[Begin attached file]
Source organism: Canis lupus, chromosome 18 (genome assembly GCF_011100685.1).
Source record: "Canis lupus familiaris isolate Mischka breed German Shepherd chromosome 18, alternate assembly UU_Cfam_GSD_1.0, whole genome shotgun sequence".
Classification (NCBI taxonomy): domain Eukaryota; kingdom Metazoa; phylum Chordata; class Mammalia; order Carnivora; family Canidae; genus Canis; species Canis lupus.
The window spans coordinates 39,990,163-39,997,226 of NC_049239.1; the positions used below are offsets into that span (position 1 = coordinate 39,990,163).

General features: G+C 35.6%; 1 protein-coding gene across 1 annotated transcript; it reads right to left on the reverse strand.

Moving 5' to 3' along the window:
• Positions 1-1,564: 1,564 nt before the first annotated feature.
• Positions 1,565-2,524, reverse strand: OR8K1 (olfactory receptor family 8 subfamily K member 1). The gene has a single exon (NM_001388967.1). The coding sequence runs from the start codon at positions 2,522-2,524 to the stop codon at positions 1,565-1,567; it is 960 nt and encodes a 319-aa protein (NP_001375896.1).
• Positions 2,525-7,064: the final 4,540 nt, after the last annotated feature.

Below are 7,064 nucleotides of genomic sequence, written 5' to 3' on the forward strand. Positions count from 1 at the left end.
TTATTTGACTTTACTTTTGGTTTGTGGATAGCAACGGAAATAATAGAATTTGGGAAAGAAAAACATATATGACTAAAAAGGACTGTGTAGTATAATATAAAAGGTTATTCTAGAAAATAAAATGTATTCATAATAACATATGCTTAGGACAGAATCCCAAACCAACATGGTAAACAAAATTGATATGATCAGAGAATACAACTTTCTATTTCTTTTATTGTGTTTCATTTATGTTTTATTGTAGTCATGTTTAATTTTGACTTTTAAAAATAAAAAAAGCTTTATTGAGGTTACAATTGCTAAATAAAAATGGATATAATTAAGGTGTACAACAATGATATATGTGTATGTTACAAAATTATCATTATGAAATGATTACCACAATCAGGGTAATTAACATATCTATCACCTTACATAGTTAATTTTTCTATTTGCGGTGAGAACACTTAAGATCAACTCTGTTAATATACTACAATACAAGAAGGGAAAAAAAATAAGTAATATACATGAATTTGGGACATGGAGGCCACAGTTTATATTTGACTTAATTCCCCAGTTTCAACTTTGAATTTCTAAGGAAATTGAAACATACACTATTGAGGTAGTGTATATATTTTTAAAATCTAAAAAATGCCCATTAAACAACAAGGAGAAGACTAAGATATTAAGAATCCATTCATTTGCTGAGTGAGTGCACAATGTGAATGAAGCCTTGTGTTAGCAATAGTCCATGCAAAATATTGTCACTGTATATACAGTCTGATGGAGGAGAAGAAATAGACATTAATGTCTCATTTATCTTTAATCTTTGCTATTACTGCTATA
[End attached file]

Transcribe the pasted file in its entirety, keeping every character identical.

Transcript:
Source organism: Canis lupus, chromosome 18 (genome assembly GCF_011100685.1).
Source record: "Canis lupus familiaris isolate Mischka breed German Shepherd chromosome 18, alternate assembly UU_Cfam_GSD_1.0, whole genome shotgun sequence".
Classification (NCBI taxonomy): domain Eukaryota; kingdom Metazoa; phylum Chordata; class Mammalia; order Carnivora; family Canidae; genus Canis; species Canis lupus.
The window spans coordinates 39,990,163-39,997,226 of NC_049239.1; the positions used below are offsets into that span (position 1 = coordinate 39,990,163).

General features: G+C 35.6%; 1 protein-coding gene across 1 annotated transcript; it reads right to left on the reverse strand.

Moving 5' to 3' along the window:
• Positions 1-1,564: 1,564 nt before the first annotated feature.
• Positions 1,565-2,524, reverse strand: OR8K1 (olfactory receptor family 8 subfamily K member 1). The gene has a single exon (NM_001388967.1). The coding sequence runs from the start codon at positions 2,522-2,524 to the stop codon at positions 1,565-1,567; it is 960 nt and encodes a 319-aa protein (NP_001375896.1).
• Positions 2,525-7,064: the final 4,540 nt, after the last annotated feature.

Below are 7,064 nucleotides of genomic sequence, written 5' to 3' on the forward strand. Positions count from 1 at the left end.
TTATTTGACTTTACTTTTGGTTTGTGGATAGCAACGGAAATAATAGAATTTGGGAAAGAAAAACATATATGACTAAAAAGGACTGTGTAGTATAATATAAAAGGTTATTCTAGAAAATAAAATGTATTCATAATAACATATGCTTAGGACAGAATCCCAAACCAACATGGTAAACAAAATTGATATGATCAGAGAATACAACTTTCTATTTCTTTTATTGTGTTTCATTTATGTTTTATTGTAGTCATGTTTAATTTTGACTTTTAAAAATAAAAAAAGCTTTATTGAGGTTACAATTGCTAAATAAAAATGGATATAATTAAGGTGTACAACAATGATATATGTGTATGTTACAAAATTATCATTATGAAATGATTACCACAATCAGGGTAATTAACATATCTATCACCTTACATAGTTAATTTTTCTATTTGCGGTGAGAACACTTAAGATCAACTCTGTTAATATACTACAATACAAGAAGGGAAAAAAAATAAGTAATATACATGAATTTGGGACATGGAGGCCACAGTTTATATTTGACTTAATTCCCCAGTTTCAACTTTGAATTTCTAAGGAAATTGAAACATACACTATTGAGGTAGTGTATATATTTTTAAAATCTAAAAAATGCCCATTAAACAACAAGGAGAAGACTAAGATATTAAGAATCCATTCATTTGCTGAGTGAGTGCACAATGTGAATGAAGCCTTGTGTTAGCAATAGTCCATGCAAAATATTGTCACTGTATATACAGTCTGATGGAGGAGAAGAAATAGACATTAATGTCTCATTTATCTTTAATCTTTGCTATTACTGCTATA